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Psalm 19

Learning to walk with God

 A David Psalm.

 1 The heavens declare God’s glory
the skies announce his craftsmanship.
2 Day after day they repeat the message
night after night they make it known.
3 Though without a word, sound or syntax
4 it’s broadcast to earth’s farthest corners
beamed everywhere with perfect clarity.

Every evening the starry sky appears
like a vast tent God pitches for the sun to sleep in.
5 The sun appears each morning
glowing like a groom on his honeymoon
eager as a triathlete at the starting line.
6 The sun blazes around its course
from one end of the sky to the other
with such intensity
that nothing escapes its heat.

7 Yahveh’s Word is so flawless
it refreshes the soul.
Yahveh’s covenant is so trustworthy
it makes the naïve wise.
8 Yahveh’s directions are so just
they make the heart soar
Yahveh’s commands so luminous
they open sightless eyes.
9 Yahveh’s reverence is so pure
it endures forever.
Yahveh’s judgments are truthful
and altogether faithful.
10 More desirable than gold—
even mountains of pure gold.
Sweeter than a hatful
of strawberries picked in the wild.
11 They warn your servant of danger
and beckon to rich reward.

 12 Why then are we so prone to wander?
Cleanse me from hidden sins
13 and deliver your servant from the insolent.
Don’t ever let them control me.
Then I’ll be wholly yours
free from open rebellion.
14 May the words of my mouth
and the meditations[1] of my heart
be pleasing to you, Yahveh
my rock and my redeemer.

Written with Genesis 1-3 in mind, this beautiful psalm[2] moves in sequence from God’s revelation in creation and scripture to David’s plea for deliverance from evil. Creation—represented by the night sky and the sun[3]—clearly attests to God’s power and majesty, beaming the message everywhere 24/7.

In both creation accounts in Genesis, creation is followed by divine instruction.[4] David likewise pivots in verse seven from creation’s revelation of God to scripture’s revelation of Israel’s redeemer. As the sun gives physical light, scripture gives light and life to the soul. “Desirable” (nehemad) appears in Genesis 3 where Eve, naïvely believing the forbidden fruit would open her eyes, sees it as desirable to make her wise. David instead says that God’s guidance in scripture makes the naïve wise, opens eyes and is supremely desirable (vv. 8, 10).

This prompts David to ask why we so easily go wrong. He prays to avoid both hidden sins and open rebellion. He seeks protection from following those bent on leading him astray. David concludes by asking God to make everything he thinks, desires and says pleasing to him and by placing his trust in Yahveh, his rock of refuge and his redeemer.[5]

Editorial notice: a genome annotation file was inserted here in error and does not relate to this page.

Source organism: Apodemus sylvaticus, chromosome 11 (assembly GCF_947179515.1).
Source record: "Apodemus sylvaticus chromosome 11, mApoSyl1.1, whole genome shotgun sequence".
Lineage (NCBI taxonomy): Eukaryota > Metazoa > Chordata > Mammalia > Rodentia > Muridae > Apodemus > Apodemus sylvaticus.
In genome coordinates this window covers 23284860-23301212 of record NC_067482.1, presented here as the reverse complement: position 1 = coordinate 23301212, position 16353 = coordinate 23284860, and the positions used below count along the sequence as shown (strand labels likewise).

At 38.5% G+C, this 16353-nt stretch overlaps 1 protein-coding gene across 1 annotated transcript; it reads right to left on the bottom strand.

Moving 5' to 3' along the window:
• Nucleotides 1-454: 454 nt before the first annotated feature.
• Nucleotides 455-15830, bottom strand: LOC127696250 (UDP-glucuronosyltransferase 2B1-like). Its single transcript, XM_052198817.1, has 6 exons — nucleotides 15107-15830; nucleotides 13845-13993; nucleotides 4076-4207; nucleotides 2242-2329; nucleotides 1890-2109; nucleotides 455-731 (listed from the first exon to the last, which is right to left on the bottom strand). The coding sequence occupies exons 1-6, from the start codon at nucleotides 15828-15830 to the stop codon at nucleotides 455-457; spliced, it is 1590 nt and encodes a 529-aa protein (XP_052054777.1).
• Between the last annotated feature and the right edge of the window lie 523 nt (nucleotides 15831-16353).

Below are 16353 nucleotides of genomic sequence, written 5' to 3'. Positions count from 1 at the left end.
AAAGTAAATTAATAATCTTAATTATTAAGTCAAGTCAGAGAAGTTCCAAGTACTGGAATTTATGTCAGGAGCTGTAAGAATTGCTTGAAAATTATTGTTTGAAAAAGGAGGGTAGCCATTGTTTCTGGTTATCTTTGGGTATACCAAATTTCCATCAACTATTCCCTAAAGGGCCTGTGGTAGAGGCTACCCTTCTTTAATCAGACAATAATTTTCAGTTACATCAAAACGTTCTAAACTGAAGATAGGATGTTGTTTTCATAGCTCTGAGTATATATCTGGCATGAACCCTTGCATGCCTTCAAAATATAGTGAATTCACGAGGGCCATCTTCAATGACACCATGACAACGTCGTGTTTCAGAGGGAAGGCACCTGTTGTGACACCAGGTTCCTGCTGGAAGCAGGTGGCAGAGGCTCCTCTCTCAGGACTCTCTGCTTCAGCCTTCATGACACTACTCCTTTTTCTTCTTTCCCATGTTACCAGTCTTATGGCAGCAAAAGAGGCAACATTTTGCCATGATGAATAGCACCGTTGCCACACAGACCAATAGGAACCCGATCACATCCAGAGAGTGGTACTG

Lord, you call to me in both creation and scripture. Help me listen and respond with humility and gratitude. Help me to succeed where Adam failed—to heed all your warnings, resist temptation, refuse blind guides and desire you above all else. You’re my only hope, O God. Amen.


[1] Literally, “murmurings,” this includes whatever thoughts and desires stir the heart (Robert Alter, p. 64).

[2] C. S. Lewis counted Psalm 19 “the greatest poem in the Psalter and one of the greatest lyrics in the world” (Reflections on the Psalms, p. 56).

[3] Ancient Middle Eastern myths made the sun the god of justice and referred to the sun-god as a “hero,” a “warrior” or “strongman” and a “bridegroom.” David subverts this familiar imagery in saying that God appointed the sun to run its course and contrasting the sun with God’s Word, which respectively scorch and refresh (Rolf A. Jacobson, 2014, 210).

[4] Gen. 1:28-30, 2:16-17.

[5] This psalm’s placement between two psalms so emphatically about life-and-death battle situations suggests that the psalmist (and the Psalter’s compilers) saw its final section as referring to the all-out spiritual battle against the evil that can subvert the soul.

Why Yahveh?

Every translator of the Psalms must decide how to handle God’s personal name, YHWH, which occurs repeatedly in its Hebrew text. Translators of the King James Version usually translated it “LORD” (all caps) and occasionally transliterated it (badly) as “Jehovah.” Modern translations, likewise, either translate or transliterate it. While translating it aims to make it more accessible to readers, transliterating it is more faithful to the text since it’s not a word at all, but rather God’s uniquely personal name. I’ve chosen to transliterate it to root it more firmly in the biblical story as the name—meaning the “self-existent One”—that God revealed to Moses on Mount Sinai. This name set Israel’s God apart from all the gods of Israel’s neighbors.

Personal names are, well, very personal. Even the sound of a name can evoke strong emotion. One problem with YHWH is that we aren’t sure how it was pronounced since Jews long ago stopped saying it in order better to hallow it. In transliterating it, I follow the advice of my esteemed Hebrew professor, Raymond Dillard. He advocated transliterating it as Yahveh—pronounced yah·vay—arguing that following the modern Hebrew pronunciation of its third consonant makes the name sound more robustly Jewish than Yahweh.
May these psalms be a light to you in dark times. You can read more of Mark Robert Anderson's writings on Christianity, culture, and inter-faith dialogue at Understanding Christianity Today.